Complementary to your core memories or major life experiences are the activities you do in your everyday life. When you are not at school or work, what do you choose to do with your energy, money, and free time? Odds are there are common threads behind these hobbies that are telling of your passions (whether you've realized them yet or not).
For instance, one of my good friends, who is in his third year at medical school, finds himself incredibly busy juggling clinical rotations, endless amounts of medical paperwork, and hundreds of mercurial relationships with patients, peers, and physicians. He has precious limited free time, and yet, with it, he consistently comes back to a few hobbies: fusion style cooking, running, and engaging in witty, pun-laden conversations. For the record, he plans to become a plastic surgeon. All these interests appear to be unrelated, but behind each interest I see a desire to create and make things better, perhaps in an unconventional but always very thoughtful manner. Fusion style cooking requires great understanding of the many different flavors and ingredients involved, and how they can play together; running involves cardio (or heart exercise) so improves both external and internal health; puns are wordplays that bring new meaning or perspective to existing ideas; plastic surgery of course improves aesthetics but quite often it's done to improve functionality (for patients who were involved in accidents, for example).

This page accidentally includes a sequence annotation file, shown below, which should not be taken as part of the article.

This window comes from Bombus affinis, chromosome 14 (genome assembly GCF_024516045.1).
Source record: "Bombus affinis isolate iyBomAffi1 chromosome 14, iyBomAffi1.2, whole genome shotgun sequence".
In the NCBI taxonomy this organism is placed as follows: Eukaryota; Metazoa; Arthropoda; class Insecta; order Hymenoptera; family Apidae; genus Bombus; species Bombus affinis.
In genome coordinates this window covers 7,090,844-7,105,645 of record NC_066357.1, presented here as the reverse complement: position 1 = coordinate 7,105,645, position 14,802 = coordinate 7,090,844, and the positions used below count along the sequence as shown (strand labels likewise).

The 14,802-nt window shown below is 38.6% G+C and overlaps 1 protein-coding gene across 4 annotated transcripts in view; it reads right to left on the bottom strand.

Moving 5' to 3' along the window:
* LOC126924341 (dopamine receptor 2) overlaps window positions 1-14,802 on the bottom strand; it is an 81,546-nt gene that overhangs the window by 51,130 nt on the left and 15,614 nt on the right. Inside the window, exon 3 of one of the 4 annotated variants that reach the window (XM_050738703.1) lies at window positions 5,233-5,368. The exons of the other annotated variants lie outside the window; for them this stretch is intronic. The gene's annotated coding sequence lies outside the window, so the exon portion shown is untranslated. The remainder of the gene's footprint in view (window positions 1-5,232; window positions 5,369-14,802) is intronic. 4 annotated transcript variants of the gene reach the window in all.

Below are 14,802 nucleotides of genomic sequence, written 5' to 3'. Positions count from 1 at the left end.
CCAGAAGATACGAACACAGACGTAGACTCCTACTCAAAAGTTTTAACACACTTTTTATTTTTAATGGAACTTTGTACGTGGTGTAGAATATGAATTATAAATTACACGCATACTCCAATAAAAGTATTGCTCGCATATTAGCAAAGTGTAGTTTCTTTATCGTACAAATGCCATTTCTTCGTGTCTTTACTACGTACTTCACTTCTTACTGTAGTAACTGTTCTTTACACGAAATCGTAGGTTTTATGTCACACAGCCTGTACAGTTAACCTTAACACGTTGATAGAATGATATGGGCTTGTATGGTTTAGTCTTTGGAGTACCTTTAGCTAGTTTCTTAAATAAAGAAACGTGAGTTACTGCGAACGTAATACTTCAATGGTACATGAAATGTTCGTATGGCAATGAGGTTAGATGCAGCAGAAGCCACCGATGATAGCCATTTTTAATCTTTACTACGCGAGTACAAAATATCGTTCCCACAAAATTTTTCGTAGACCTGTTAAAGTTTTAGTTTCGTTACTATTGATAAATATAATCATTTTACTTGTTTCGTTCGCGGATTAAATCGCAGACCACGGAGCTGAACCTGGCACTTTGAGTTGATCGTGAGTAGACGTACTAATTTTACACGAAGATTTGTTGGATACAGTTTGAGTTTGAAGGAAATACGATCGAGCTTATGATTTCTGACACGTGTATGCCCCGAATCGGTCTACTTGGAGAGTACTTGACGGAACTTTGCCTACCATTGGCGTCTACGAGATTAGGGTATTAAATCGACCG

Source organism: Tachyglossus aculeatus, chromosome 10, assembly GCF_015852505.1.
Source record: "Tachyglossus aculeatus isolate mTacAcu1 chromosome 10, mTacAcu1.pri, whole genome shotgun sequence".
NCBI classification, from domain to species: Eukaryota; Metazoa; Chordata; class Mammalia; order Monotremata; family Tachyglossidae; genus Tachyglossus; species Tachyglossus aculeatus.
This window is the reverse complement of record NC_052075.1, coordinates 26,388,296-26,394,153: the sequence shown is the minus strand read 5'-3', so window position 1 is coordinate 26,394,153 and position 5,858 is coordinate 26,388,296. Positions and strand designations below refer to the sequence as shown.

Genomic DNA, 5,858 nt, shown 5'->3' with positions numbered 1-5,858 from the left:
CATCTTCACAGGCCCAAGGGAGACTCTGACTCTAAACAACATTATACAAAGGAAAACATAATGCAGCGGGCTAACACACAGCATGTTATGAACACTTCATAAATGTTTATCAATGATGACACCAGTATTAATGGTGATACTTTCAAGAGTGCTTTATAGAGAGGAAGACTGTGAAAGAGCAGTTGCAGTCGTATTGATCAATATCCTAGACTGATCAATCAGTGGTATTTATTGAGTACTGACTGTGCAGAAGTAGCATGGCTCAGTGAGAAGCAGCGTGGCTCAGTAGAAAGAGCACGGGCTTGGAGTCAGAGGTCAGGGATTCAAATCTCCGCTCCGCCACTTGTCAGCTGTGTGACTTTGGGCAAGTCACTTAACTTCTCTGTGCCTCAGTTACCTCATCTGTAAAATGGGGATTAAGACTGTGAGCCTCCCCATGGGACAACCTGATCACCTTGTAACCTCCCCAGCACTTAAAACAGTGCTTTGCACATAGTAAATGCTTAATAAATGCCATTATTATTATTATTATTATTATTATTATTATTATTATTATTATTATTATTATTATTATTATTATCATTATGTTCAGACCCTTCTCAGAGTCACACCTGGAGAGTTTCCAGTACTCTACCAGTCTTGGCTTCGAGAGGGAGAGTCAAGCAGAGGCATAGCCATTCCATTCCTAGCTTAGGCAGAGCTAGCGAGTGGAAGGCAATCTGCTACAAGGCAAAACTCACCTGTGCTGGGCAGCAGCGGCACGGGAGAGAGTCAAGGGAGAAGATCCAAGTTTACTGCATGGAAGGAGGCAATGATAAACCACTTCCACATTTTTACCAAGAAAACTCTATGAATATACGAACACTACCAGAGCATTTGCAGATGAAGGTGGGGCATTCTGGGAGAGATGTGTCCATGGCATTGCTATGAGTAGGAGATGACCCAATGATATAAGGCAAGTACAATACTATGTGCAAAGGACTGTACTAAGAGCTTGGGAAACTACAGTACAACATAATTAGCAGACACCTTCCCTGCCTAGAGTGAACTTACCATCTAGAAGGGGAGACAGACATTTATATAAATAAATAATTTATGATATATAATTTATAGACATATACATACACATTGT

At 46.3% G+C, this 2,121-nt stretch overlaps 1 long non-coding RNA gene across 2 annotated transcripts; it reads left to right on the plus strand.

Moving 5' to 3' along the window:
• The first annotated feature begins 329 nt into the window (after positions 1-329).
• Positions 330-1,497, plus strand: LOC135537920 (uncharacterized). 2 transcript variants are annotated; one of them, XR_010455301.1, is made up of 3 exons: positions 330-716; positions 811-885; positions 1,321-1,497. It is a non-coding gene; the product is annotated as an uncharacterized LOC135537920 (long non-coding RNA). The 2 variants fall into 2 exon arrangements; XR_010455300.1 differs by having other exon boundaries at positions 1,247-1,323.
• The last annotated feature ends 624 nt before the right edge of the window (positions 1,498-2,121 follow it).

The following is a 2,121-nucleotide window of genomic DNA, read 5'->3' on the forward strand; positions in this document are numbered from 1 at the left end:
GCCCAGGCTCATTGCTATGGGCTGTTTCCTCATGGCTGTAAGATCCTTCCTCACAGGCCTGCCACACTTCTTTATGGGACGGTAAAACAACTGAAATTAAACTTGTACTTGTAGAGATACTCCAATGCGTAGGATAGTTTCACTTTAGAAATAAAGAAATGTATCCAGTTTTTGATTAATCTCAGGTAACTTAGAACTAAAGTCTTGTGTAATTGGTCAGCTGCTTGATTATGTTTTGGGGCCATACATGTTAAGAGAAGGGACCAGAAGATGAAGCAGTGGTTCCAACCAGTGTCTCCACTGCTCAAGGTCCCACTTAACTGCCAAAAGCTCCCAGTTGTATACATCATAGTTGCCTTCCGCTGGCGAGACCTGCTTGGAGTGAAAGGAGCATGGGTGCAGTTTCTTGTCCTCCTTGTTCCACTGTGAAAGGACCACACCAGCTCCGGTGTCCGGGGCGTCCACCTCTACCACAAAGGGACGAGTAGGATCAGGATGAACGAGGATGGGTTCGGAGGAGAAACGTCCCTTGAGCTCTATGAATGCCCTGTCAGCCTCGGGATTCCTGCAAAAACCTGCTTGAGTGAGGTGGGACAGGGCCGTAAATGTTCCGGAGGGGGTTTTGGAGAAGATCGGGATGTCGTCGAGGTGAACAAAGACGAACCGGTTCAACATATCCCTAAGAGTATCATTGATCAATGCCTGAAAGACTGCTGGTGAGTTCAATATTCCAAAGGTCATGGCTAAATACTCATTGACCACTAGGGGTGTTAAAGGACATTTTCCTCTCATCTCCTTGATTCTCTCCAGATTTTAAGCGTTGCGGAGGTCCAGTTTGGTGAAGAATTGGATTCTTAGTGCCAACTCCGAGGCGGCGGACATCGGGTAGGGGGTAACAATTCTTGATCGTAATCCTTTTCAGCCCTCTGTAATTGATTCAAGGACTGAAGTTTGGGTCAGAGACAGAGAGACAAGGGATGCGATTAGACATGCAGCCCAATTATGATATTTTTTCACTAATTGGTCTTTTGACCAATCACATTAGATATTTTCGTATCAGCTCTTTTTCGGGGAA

It may sound far-fetched, but I believe there is a reason for everything. The things you actively choose to do have meaning behind them - you only need to take the time to figure out what exactly that is.
Once you find your passions, stop caring about what other people think and just go for them
Identifying your passion is half the battle. Once you've discovered what drives and motivates you, you have to act on it. This can be an extremely ambiguous, uncertain, and scary task, and it is not without its many challenges. It's easy to question your passions: whether they are the right path for you to follow; whether they will ever come to fruition; what others might say in judgment of them (and you).
During the most difficult times, remember that passion is suffering. And never forget that if you follow your passion, the money will follow. It's not a question of if, but a matter of when.